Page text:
The other reality is that customers have years of investments in C drivers and applications and they are not willing to rewrite, debug, and test these. If they were forced to choose between rewriting or an alternate C based platform then they will likely choose the path of least resistance and forego security. Customers are balancing investments in code, skills, the cost of silicon, and the cost of security.


The focus of Azure Sphere is to protect the system, this includes protecting buggy code to ensure the system cannot be compromised and abused. The system is secure by default, all resources are locked down unless explicitly “allowed”.


Here for completeness. Azure Sphere compromises of three major components.


Hardware which is inherently more difficult to hack. A certified Azure Sphere MCU includes hardware root of trust ensuring an unforgeable device identity. An MMU to ensure hardware protected memory spaces for the OS and applications, a “sticky” silicon firewall ensuring only “allowed” peripherals can be accessed and cores are isolated. The silicon firewall cannot be altered after boot. There is a true random number generator, critical for cryptography, and protection against various attack vectors.


The Operating system, a custom hardened Linux kernel with measured boot. The Pluton security subsystem runs on an isolated core, an isolated security monitor, “no execute memory” support, preventing memory an application writes being executed, address space layout randomization (ASLR), heap and stack protections. Add network endpoint protection, ensuring only access to “allowed” endpoint, mitigating against DOS attacks, as well as OS and App update and error reporting services.


The cloud-based Azure Sphere Security Serviceprovides an aggregate view of the ecosystem, helping to spot, patch, and update against emerging security threats, application error reporting, and OTA OS and app update services.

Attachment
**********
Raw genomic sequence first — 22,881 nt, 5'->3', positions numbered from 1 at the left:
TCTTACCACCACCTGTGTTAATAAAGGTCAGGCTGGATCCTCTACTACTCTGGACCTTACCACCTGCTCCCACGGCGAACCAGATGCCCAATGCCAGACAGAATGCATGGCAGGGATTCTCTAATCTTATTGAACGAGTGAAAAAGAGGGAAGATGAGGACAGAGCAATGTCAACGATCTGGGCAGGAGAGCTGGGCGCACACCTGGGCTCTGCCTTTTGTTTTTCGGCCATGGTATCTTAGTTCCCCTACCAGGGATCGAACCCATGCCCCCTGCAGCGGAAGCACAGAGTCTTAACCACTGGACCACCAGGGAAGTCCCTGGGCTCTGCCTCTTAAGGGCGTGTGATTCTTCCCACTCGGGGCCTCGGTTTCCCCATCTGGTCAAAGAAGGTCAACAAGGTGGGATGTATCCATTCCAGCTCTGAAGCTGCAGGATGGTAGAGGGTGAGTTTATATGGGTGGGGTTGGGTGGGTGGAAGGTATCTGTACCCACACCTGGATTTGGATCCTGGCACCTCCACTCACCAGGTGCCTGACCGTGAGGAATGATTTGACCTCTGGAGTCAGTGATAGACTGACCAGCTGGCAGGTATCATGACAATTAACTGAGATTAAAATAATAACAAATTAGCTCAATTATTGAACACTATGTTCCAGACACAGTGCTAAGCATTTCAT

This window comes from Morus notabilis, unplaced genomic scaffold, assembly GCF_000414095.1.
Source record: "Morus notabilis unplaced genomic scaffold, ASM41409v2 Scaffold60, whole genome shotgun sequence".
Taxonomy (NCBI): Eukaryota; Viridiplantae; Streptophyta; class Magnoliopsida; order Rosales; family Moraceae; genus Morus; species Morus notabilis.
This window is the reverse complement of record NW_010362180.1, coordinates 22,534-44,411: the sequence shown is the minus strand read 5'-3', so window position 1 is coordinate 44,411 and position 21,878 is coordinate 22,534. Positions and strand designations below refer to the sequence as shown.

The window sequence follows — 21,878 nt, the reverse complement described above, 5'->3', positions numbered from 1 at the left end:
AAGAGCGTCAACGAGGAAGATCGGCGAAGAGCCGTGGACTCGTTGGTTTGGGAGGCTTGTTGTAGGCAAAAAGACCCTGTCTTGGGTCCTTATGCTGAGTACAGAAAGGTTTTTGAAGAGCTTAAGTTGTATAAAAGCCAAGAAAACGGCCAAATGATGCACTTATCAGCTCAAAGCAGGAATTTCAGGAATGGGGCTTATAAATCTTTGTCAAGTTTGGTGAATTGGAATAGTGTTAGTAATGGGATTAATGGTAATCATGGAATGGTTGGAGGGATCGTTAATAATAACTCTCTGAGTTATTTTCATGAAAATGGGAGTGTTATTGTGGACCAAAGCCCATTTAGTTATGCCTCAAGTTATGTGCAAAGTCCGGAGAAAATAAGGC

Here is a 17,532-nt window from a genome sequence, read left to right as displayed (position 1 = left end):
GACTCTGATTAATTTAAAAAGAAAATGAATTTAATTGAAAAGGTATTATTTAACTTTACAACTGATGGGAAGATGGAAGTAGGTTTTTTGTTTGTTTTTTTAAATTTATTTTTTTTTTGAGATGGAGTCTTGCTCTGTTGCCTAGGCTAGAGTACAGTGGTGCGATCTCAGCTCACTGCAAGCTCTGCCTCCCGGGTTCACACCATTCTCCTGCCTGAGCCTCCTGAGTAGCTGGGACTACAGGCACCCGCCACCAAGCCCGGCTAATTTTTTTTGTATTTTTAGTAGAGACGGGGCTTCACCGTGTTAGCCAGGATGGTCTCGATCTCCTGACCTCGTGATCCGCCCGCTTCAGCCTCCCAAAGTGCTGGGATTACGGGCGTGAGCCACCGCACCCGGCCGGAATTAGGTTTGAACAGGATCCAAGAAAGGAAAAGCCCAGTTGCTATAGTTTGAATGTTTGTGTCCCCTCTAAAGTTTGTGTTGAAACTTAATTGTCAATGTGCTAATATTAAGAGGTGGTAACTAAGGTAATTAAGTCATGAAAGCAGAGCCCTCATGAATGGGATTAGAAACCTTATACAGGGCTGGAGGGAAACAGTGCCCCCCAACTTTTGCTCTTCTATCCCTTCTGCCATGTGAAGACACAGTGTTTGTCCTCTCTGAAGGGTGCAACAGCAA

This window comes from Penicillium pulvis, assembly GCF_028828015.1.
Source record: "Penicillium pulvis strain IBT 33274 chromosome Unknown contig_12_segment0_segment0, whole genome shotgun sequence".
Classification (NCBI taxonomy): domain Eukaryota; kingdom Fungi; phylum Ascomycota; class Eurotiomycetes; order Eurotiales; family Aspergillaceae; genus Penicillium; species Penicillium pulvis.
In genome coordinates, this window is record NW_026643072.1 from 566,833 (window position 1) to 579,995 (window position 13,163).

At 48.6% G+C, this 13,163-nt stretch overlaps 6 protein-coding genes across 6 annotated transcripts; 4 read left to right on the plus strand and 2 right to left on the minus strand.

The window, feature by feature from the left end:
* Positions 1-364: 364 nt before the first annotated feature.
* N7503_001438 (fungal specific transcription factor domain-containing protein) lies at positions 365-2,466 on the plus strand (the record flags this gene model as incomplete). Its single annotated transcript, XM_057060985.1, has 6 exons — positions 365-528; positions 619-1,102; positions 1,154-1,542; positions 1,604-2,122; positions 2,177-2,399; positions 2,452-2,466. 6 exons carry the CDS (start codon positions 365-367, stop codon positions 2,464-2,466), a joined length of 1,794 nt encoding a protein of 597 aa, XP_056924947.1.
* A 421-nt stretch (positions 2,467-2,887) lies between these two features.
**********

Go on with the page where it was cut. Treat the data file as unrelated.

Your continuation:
There is an appreciation of the benefits of RUST, and I see that you have raised RUST on Azure Sphere user voice, thank you. For now, and within the constraints of the MCU, and customers’ existing investment in C, the focus is building a secure by default platform, with ongoing security updates and protection.


Do check out the following links for more on Azure Sphere security.


  1. Azure Sphere Security Research Challenge 
  2. Azure Sphere 20.07 Security Enhancements
  3. How Azure Sphere prevents rollback attacks


A couple of projects that you might be interested in.


  1. CheckedC ( CheckedC adds static and dynamic checking to C to detect or prevent common programming errors such as buffer overruns and out-of-bounds memory accesses. 
  2. There are a couple of community-based RUST initiatives that we are excited to see. 
  3. Azure Sphere Micropython.


The IoT Technical Community blog is the place to be to track Azure Sphere. There is a constant stream of new articles related to security, or more developer-oriented posts like mine.


Cheers Dave







Thanks for taking the time to reply to me, as the Azure Sphere 20.07 Security Enhancements  blog post proves, those security measures to tame C still fall short of having proper secure devices in 2020.


Checked C still seems a MSR research project that can be abandoned at any time, and while Rust is indeed desired, and it is nice that the community is working on it, not having something like those languages on the SDK renders them not a viable option in security conscious environments.


MCUs can also be programmed in languages like Ada/SPARK, the option that NVidia is pursuing for its autonomous driving project, where human lifes are at stake. They explicitly rejected C for the project due to its known weakness for writing secure code.


So thanks for the lengthy reply, I will keep following up the fixes coming out of Azure Sphere Security Research Challenge.